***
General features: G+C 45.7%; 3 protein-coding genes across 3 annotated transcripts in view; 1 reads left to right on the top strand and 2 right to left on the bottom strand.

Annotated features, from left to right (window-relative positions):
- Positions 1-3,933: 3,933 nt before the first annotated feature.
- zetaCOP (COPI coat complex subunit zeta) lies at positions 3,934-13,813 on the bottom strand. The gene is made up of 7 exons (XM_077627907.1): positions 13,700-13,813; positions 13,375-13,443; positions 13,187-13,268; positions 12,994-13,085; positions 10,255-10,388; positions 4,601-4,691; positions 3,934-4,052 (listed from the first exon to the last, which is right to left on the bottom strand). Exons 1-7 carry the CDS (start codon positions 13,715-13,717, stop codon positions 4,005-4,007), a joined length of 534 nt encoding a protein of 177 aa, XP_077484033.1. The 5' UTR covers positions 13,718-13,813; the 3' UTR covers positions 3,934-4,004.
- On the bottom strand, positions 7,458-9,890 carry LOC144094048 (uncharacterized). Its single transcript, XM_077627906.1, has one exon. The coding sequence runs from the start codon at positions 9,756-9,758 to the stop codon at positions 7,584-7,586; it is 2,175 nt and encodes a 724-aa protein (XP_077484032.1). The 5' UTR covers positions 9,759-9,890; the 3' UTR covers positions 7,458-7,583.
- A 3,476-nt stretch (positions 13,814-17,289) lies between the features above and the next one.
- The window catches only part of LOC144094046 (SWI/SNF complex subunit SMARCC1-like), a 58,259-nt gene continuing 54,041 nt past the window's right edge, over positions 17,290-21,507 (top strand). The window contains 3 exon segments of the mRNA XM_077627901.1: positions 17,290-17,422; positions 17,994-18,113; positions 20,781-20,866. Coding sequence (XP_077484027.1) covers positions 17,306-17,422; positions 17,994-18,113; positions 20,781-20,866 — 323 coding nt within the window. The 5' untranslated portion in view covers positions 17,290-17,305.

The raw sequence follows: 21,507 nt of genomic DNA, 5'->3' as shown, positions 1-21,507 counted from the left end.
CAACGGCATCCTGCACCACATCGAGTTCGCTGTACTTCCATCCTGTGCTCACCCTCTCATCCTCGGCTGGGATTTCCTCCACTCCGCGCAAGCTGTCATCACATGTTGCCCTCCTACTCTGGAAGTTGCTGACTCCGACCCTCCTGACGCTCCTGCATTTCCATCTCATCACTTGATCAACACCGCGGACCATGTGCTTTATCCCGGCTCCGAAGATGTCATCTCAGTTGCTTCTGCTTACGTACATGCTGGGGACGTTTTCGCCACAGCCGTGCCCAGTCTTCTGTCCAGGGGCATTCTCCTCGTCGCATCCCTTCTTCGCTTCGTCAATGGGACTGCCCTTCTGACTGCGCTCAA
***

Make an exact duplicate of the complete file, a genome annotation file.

General features: G+C 45.7%; 3 protein-coding genes across 3 annotated transcripts in view; 1 reads left to right on the top strand and 2 right to left on the bottom strand.

Annotated features, from left to right (window-relative positions):
- Positions 1-3,933: 3,933 nt before the first annotated feature.
- zetaCOP (COPI coat complex subunit zeta) lies at positions 3,934-13,813 on the bottom strand. The gene is made up of 7 exons (XM_077627907.1): positions 13,700-13,813; positions 13,375-13,443; positions 13,187-13,268; positions 12,994-13,085; positions 10,255-10,388; positions 4,601-4,691; positions 3,934-4,052 (listed from the first exon to the last, which is right to left on the bottom strand). Exons 1-7 carry the CDS (start codon positions 13,715-13,717, stop codon positions 4,005-4,007), a joined length of 534 nt encoding a protein of 177 aa, XP_077484033.1. The 5' UTR covers positions 13,718-13,813; the 3' UTR covers positions 3,934-4,004.
- On the bottom strand, positions 7,458-9,890 carry LOC144094048 (uncharacterized). Its single transcript, XM_077627906.1, has one exon. The coding sequence runs from the start codon at positions 9,756-9,758 to the stop codon at positions 7,584-7,586; it is 2,175 nt and encodes a 724-aa protein (XP_077484032.1). The 5' UTR covers positions 9,759-9,890; the 3' UTR covers positions 7,458-7,583.
- A 3,476-nt stretch (positions 13,814-17,289) lies between the features above and the next one.
- The window catches only part of LOC144094046 (SWI/SNF complex subunit SMARCC1-like), a 58,259-nt gene continuing 54,041 nt past the window's right edge, over positions 17,290-21,507 (top strand). The window contains 3 exon segments of the mRNA XM_077627901.1: positions 17,290-17,422; positions 17,994-18,113; positions 20,781-20,866. Coding sequence (XP_077484027.1) covers positions 17,306-17,422; positions 17,994-18,113; positions 20,781-20,866 — 323 coding nt within the window. The 5' untranslated portion in view covers positions 17,290-17,305.

The raw sequence follows: 21,507 nt of genomic DNA, 5'->3' as shown, positions 1-21,507 counted from the left end.
CAACGGCATCCTGCACCACATCGAGTTCGCTGTACTTCCATCCTGTGCTCACCCTCTCATCCTCGGCTGGGATTTCCTCCACTCCGCGCAAGCTGTCATCACATGTTGCCCTCCTACTCTGGAAGTTGCTGACTCCGACCCTCCTGACGCTCCTGCATTTCCATCTCATCACTTGATCAACACCGCGGACCATGTGCTTTATCCCGGCTCCGAAGATGTCATCTCAGTTGCTTCTGCTTACGTACATGCTGGGGACGTTTTCGCCACAGCCGTGCCCAGTCTTCTGTCCAGGGGCATTCTCCTCGTCGCATCCCTTCTTCGCTTCGTCAATGGGACTGCCCTTCTGACTGCGCTCAA